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Alberta election campaign kicks off with voting day set for May 29

CALGARY — The Alberta election campaign officially took flight Monday, with Danielle Smith’s United Conservatives attacking Rachel Notley’s New Democrats over the economy and Notley countering that Smith can’t be trusted to protect public health care.
United Conservative Party leader Danielle Smith makes an election campaign announcement in Calgary, Monday, May 1, 2023.THE CANADIAN PRESS/Jeff McIntosh

CALGARY — The Alberta election campaign officially took flight Monday, with Danielle Smith’s United Conservatives attacking Rachel Notley’s New Democrats over the economy and Notley countering that Smith can’t be trusted to protect public health care.

The writs were issued Monday to launch the 28-day-campaign, which culminates in voting day May 29.

Smith promised her UCP would create a new tax bracket delivering about $760 more for everyone making over $60,000 a year at an estimated cost of about $1 billion to the treasury.

She said Notley’s NDP raised taxes and fees 97 times during its time in government from 2015 to 2019 while presiding over higher debt and net population loss.

“(The NDP) devastated the Alberta economy. They created policies that drove investment out, drove jobs out, and we had to reverse all of that,” said Smith, as her Calgary candidates stood behind her in a southeast Calgary residential neighbourhood.

“The choice in this election couldn't be clearer. It's a choice between a UCP government that will cut your taxes and make life more affordable or an NDP government that will make you pay more across the board.”

Notley, her candidates also behind her, told cheering, sign-waving supporters at a non-profit tech startup near Calgary’s downtown that by her count, the UCP raised taxes and fees 145 times over the last four years. She pledged the NDP would not raise income taxes.

Notley said an NDP government would commit to hiring more health-care workers, fixing primary care through co-ordinated teams of health professionals and not rolling back medically insured services.

She said Smith cannot be trusted to do the same, given the UCP leader has said previously that Albertans need to pay for some or all of such services — including seeing a family doctor — to keep the system sustainable over the long term.

“(Smith) has written policy papers calling for new fees for surgeries, copays for hospital stays and using your debit card instead of your health-care card,” said Notley.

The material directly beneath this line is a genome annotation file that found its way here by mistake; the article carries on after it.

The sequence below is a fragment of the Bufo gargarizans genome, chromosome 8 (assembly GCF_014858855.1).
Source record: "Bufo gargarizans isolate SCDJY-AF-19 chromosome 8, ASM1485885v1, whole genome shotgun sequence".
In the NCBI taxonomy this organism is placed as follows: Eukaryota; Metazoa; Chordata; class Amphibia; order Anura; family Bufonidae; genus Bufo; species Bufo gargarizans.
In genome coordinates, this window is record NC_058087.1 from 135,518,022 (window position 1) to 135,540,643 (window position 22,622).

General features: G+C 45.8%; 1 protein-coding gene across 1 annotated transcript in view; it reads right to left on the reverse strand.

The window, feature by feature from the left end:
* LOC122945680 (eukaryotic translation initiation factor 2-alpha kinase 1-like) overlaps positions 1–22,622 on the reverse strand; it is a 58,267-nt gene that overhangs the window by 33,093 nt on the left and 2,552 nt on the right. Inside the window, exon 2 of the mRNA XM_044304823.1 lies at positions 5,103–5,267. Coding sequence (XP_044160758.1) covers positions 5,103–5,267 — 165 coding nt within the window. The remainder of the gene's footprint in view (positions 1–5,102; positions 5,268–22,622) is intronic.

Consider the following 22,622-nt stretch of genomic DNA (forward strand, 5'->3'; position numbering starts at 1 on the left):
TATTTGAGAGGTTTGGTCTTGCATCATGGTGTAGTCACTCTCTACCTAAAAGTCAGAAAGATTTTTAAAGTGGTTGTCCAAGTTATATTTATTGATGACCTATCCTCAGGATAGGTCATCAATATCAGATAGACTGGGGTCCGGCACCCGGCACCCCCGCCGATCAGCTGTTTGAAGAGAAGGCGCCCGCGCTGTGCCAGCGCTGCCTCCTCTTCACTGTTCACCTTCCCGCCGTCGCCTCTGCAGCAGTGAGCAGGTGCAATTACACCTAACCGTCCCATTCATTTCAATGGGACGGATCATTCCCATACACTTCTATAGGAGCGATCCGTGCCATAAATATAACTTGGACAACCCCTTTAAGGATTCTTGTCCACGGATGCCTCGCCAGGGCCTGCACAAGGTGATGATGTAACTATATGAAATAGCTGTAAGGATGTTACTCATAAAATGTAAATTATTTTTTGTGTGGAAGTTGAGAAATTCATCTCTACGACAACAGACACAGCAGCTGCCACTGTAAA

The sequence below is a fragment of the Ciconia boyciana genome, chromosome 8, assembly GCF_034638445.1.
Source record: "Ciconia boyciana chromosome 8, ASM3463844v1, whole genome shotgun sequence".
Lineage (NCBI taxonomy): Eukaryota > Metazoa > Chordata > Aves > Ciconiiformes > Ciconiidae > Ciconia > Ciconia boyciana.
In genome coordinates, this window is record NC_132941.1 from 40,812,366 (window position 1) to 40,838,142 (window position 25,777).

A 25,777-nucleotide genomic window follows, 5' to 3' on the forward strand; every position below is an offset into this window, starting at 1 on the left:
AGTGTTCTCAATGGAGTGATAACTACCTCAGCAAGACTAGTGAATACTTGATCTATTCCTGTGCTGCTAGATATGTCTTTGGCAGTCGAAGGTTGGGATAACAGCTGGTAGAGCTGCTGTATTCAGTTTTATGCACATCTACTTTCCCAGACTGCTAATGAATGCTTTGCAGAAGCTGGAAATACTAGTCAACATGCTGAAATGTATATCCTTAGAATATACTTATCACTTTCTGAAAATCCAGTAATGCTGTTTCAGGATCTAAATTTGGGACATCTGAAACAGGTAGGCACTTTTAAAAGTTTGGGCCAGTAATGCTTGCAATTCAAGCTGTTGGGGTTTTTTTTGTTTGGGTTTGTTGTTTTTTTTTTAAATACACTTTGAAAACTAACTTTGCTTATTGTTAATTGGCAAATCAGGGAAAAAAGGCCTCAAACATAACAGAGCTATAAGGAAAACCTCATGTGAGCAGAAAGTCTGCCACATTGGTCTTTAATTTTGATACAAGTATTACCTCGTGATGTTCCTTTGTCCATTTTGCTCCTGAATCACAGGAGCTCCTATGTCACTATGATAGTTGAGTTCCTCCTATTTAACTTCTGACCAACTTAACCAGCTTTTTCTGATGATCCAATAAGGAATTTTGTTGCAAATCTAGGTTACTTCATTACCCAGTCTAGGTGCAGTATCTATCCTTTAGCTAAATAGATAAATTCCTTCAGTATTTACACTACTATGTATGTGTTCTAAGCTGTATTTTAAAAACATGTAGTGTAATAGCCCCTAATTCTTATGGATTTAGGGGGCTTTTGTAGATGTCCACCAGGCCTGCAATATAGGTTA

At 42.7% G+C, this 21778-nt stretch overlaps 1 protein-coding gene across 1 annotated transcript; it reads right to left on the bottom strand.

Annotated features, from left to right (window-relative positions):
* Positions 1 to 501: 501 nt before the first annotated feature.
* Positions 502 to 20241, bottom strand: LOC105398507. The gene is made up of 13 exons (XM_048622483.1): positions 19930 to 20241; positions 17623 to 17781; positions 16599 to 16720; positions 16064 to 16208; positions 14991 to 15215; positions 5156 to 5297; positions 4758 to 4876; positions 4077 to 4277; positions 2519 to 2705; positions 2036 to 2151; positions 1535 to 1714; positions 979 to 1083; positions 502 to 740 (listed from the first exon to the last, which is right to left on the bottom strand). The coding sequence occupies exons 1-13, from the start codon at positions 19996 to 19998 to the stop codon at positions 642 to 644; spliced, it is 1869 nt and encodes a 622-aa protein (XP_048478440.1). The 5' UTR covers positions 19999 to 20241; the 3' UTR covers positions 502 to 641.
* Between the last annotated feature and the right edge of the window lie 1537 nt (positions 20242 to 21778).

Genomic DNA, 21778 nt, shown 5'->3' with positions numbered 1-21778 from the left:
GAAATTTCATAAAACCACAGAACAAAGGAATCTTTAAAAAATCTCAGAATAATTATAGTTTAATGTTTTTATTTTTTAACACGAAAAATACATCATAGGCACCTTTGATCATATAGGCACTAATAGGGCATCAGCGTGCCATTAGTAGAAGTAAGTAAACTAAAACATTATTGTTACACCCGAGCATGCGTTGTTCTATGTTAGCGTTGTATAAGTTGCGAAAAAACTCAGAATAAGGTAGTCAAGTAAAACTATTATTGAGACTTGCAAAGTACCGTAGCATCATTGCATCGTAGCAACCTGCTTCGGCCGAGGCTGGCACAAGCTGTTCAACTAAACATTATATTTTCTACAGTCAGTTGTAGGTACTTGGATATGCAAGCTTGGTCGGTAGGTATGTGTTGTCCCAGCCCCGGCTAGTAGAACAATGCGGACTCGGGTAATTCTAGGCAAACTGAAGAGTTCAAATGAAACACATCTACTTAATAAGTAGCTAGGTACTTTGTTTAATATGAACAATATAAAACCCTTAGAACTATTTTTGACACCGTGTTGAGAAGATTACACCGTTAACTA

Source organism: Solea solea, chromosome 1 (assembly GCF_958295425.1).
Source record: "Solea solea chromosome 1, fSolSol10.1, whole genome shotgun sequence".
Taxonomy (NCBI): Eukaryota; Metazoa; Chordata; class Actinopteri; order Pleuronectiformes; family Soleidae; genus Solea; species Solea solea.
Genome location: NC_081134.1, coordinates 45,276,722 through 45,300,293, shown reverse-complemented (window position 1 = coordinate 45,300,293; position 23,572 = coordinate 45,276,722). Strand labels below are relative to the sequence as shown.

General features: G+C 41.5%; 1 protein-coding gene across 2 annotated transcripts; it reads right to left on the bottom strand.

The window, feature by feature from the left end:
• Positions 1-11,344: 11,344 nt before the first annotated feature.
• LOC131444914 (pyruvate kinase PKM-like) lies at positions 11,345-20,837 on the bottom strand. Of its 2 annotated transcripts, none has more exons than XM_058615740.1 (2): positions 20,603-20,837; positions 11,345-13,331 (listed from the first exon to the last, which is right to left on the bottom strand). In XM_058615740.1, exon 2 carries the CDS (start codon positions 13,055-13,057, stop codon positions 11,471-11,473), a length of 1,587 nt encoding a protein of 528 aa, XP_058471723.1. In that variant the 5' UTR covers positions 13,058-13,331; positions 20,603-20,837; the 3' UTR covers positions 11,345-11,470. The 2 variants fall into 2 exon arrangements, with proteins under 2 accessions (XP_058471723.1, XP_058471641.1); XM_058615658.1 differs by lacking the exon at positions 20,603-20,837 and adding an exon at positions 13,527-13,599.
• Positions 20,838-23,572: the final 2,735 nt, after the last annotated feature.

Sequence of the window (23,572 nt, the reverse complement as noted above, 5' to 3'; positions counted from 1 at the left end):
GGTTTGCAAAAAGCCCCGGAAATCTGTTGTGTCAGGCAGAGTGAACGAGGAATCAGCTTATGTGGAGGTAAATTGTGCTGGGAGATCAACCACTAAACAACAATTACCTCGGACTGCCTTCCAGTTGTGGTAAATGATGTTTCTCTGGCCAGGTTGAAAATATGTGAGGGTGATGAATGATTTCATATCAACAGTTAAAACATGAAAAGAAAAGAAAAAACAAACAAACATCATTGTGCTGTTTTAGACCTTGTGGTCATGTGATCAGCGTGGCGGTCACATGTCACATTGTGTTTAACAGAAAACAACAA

“I say this to Danielle Smith: You don't get to spend years and years trying to tear down the public health care that people rely on and then expect them to forget overnight. Your record matters.”

Smith reiterated her government’s pledge to not roll back on any medicare procedures or prescriptions, adding: “No one should be surprised that the NDP keep lying about our health-care record.”

Calgary is expected to be the key battleground in the campaign, given polls suggest the NDP will retain its dominance in Edmonton while the UCP will keep control in the rural areas and smaller centres.

It’s a tightrope path to victory for Notley. The NDP needs to win most of the 26 seats in traditionally conservative Calgary to overcome expected UCP wins elsewhere. 

Notley led the NDP to victory over the former Progressive Conservatives in 2015, only to have the PCs join forces with their right-centre rival the Wildrose Party to win government under Jason Kenney as the UCP in 2019. 

Smith is warning voters that a second Notley term means a replay of tax hikes and spending increases, despite low oil prices during the NDP’s term, resulting in multi-billion-dollar budget deficits and spiralling taxpayer-supported debt. 

That oil price bust during the Notley years has swung to a petro boom under the UCP, allowing Smith to hike spending virtually across the board in the February budget while also recording a $2.4-billion surplus 

The NDP says the UCP tax paradise was a mirage given their backdoor measures — including hiking user fees, clawing back ticket revenue from police and deindexing personal income tax rates — led to higher costs for families across the board, notably sky-high auto insurance rates. 

Smith’s UCP also carries the baggage of multiple controversies under Smith and predecessor Kenney. 

Under Kenney, the UCP went to war with the health profession — tearing up the master working agreement with physicians and seeking wage cuts to nurses during the COVID-19 pandemic. 

During COVID-19, Kenney enraged the far right wing of his party over vaccine mandates and health restrictions, leading to a membership uprising that effectively forced Kenney out last fall due to a tepid 51 per cent show of support at a leadership review. 

Enter Smith, a former Wildrose Party leader turned radio talk show host sympathetic to the anti-vax movement. Smith fired the board of Alberta Health Services and the chief medical officer of health, blaming them for overwhelmed hospitals during the pandemic. Smith has called the COVID unvaccinated the most discriminated group she has seen in her lifetime. 

She has been under fire for taking an active role in court cases over COVID health violations, urging justice officials to consider whether they are worth pursuing. The provincial ethics commissioner is investigating a phone call in which Smith is overheard offering to assist an accused with his upcoming criminal trial tied to a border blockade against pandemic measures. 

It’s expected to be a two-party race with no other parties currently holding seats in the 87-seat legislature. 

This report by The Canadian Press was first published May 1, 2023.

— With files from Dean Bennett in Edmonton

Bill Graveland and Colette Derworiz, The Canadian Press

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